FRAN HEALY is being comprehensively upstaged. As he sits in his Los Angeles home, the lead singer of Travis has been effectively gatecrashed by two feline reprobates. One is a small British Blue, which isn’t happy with only getting Fran’s divided attention. ‘His name is Huey, as in Lewis And The News,’ Fran says. ‘What would you rather look at, me or that? There’s just no question.’
In the background another cat, called Goose, is yowling. ‘He’s the sweetest cat, he just gets excited. And the only way he can express it is by yammering constantly for attention.’ We can all relate.
Travis release their ninth album, 10 Songs (guess how many tunes it’s comprised of?) on October 9. Fran says there was a lot of to-ing and fro-ing about booking next year’s tour.
‘We had lots of discussions about it,’ says Fran, ‘then we decided f*** it, let’s just run with it. Let’s just do it and then see what happens, because we do not know where this is going, it’s a moving target.
‘This whole pandemic, every day is changing. Fingers crossed and just jump off the cliff, and I think we’ve got a good album to jump off the cliff with, so I’m happy to do it.’
The album is a varied record, featuring a duet with The Bangles’ Susanna Hoffs, emotional ballads, and some deeply personal songs.
Fran reclines on his sofa as he explains in his soft Scottish lilt: ‘On this album, there’s a song called Nina’s Song. I had a brief to write a song for a musical that was adapted from a book by Nina Stibbe called Man At The Helm. It’s about two little girls who are looking for a dad for their mum, and that totally spoke to me because I don’t have a dad. It was just me and my mum and I wanted the dad. I remember asking my mum when I was about four or five if there was a dad shop where you could get one.
‘In the absence of one of those major players in your life, you have a big hole. I think that possibly fuels everything that I do, because half of me didn’t get that validation from my dad,’ he explains, matter-of-factly.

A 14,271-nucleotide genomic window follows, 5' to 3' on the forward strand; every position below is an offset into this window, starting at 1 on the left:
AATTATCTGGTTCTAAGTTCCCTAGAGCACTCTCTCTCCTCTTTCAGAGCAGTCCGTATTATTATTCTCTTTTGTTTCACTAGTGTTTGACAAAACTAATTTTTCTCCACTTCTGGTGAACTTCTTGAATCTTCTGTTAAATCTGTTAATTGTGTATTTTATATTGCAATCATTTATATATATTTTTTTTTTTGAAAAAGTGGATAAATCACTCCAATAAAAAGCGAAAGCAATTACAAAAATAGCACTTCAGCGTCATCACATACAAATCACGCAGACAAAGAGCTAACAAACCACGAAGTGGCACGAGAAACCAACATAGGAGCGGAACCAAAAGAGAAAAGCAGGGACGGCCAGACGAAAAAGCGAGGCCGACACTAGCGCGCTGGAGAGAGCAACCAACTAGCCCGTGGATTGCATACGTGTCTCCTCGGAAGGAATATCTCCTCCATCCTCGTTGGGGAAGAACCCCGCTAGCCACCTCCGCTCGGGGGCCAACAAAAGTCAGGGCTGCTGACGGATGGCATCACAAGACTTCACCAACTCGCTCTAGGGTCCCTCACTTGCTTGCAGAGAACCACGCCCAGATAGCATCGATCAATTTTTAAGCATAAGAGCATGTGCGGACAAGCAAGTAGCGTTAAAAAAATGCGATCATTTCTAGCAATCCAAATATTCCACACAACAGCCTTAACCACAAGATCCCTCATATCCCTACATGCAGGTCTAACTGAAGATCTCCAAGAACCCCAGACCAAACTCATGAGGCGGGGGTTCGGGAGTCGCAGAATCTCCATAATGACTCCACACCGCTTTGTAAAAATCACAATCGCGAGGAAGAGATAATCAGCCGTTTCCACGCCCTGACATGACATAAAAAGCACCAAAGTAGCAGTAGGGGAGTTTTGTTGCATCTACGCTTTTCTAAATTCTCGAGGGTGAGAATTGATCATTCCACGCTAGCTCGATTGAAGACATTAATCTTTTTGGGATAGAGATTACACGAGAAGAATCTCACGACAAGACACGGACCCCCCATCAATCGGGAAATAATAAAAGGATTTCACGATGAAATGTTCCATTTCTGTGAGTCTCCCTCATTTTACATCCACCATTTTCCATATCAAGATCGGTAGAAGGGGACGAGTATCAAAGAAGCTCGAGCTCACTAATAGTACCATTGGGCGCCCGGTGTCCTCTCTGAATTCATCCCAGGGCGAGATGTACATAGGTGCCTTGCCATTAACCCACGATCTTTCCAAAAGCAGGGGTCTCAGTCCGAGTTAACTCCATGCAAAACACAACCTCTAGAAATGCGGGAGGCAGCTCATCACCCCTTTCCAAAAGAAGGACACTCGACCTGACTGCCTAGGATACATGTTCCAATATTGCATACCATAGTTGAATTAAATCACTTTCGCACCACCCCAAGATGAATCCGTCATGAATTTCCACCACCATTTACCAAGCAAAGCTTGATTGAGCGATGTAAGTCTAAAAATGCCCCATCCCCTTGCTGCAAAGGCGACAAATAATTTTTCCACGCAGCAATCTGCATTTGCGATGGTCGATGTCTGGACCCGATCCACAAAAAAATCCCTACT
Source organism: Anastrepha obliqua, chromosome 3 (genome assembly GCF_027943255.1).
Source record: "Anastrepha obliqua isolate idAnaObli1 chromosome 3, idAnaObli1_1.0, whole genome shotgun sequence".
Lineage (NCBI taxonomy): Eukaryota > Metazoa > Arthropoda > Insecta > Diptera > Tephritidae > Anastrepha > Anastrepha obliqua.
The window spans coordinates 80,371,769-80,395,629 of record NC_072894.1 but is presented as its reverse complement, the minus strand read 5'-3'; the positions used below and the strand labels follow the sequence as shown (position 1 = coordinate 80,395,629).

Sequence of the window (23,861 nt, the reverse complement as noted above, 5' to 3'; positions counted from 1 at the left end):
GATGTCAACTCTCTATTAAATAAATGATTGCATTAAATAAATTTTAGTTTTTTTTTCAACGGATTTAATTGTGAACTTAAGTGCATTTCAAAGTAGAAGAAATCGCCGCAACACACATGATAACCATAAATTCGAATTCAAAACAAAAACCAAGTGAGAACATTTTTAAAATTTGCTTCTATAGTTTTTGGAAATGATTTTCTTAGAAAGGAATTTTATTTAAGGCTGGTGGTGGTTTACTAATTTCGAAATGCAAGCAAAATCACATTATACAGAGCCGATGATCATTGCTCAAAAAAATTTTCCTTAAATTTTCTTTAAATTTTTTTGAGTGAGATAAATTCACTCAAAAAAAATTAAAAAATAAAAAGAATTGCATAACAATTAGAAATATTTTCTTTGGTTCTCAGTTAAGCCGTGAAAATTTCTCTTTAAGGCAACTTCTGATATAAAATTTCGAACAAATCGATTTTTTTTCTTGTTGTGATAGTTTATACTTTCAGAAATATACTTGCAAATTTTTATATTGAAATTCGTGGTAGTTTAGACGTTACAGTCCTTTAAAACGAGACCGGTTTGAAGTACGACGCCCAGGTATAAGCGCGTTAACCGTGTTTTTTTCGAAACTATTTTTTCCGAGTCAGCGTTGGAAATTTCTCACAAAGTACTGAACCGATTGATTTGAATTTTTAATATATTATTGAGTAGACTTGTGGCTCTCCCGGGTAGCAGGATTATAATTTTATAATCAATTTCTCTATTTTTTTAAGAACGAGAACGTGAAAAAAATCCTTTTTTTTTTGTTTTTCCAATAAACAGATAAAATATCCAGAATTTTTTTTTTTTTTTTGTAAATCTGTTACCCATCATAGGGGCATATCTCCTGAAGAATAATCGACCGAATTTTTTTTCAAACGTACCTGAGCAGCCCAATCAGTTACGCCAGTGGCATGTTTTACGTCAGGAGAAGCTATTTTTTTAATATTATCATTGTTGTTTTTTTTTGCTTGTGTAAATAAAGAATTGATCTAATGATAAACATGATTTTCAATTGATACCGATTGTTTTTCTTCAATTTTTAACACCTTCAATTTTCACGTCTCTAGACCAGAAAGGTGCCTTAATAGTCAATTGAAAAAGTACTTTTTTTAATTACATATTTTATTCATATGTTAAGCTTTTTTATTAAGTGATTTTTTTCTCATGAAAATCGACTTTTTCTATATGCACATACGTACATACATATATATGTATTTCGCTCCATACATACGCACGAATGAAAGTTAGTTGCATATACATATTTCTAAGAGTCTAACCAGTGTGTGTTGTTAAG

‘So, there I was just writing a song for a musical based on a book, but it suddenly comes out as something completely different and it comes out incredibly personal. It’s like therapy.’ After 25 years together, nine albums and penning huge singles including Sing, Flowers In The Window and Why Does It Always Rain On Me?, Fran has honed his songwriting skills. The process sounds cathartic.
‘You get used to this weird little process. All the emotions from the times that you’ve been rejected, or accepted, or f****d about, or hugged, or loved, or not loved — you can feel them physically, it’s all in your tummy.’ He pats his stomach. ‘The job of songwriting is like drilling for oil. So when you’re writing a song, you’re drilling down, and then you get a gusher or some oil comes up in some way.
‘It can start like moaning or groaning or howling at first. Then you listen to those howls and you go, “Oh, there’s a melody in there,” or, “Oh, that sounds like I said the word door there.”
‘Honestly, I don’t know what I’m writing about. Eventually, about three-quarters of the way through I go, “Oh my God, I’m writing about this.”’
Covid-19 gave Fran the chance to reset and just sit and be quiet, he says.
‘Modern life is quite challenging in the sense that people felt so connected with all our FaceTimes, Facebooks and Instagrams. But I never felt like there was a time in human history where people were more fragmented or more separate. I thought the only way that’s going to change is if something massive happens.’
He laughs. ‘My wish came true. It’s not what I had in mind exactly… I thought of a meteorite that led to nine-tenths of the world’s population being gone.
‘That would be my solution, but this is the equivalent of a quick fix. Coronavirus has definitely brought out the best in people and brought them closer together.’
Not quite a meteorite, but it won’t stop Travis with their album and tour.
■ Travis’ new album, 10 Songs, is out on October 9; their nationwide tour begins in April 2021, travisonline.com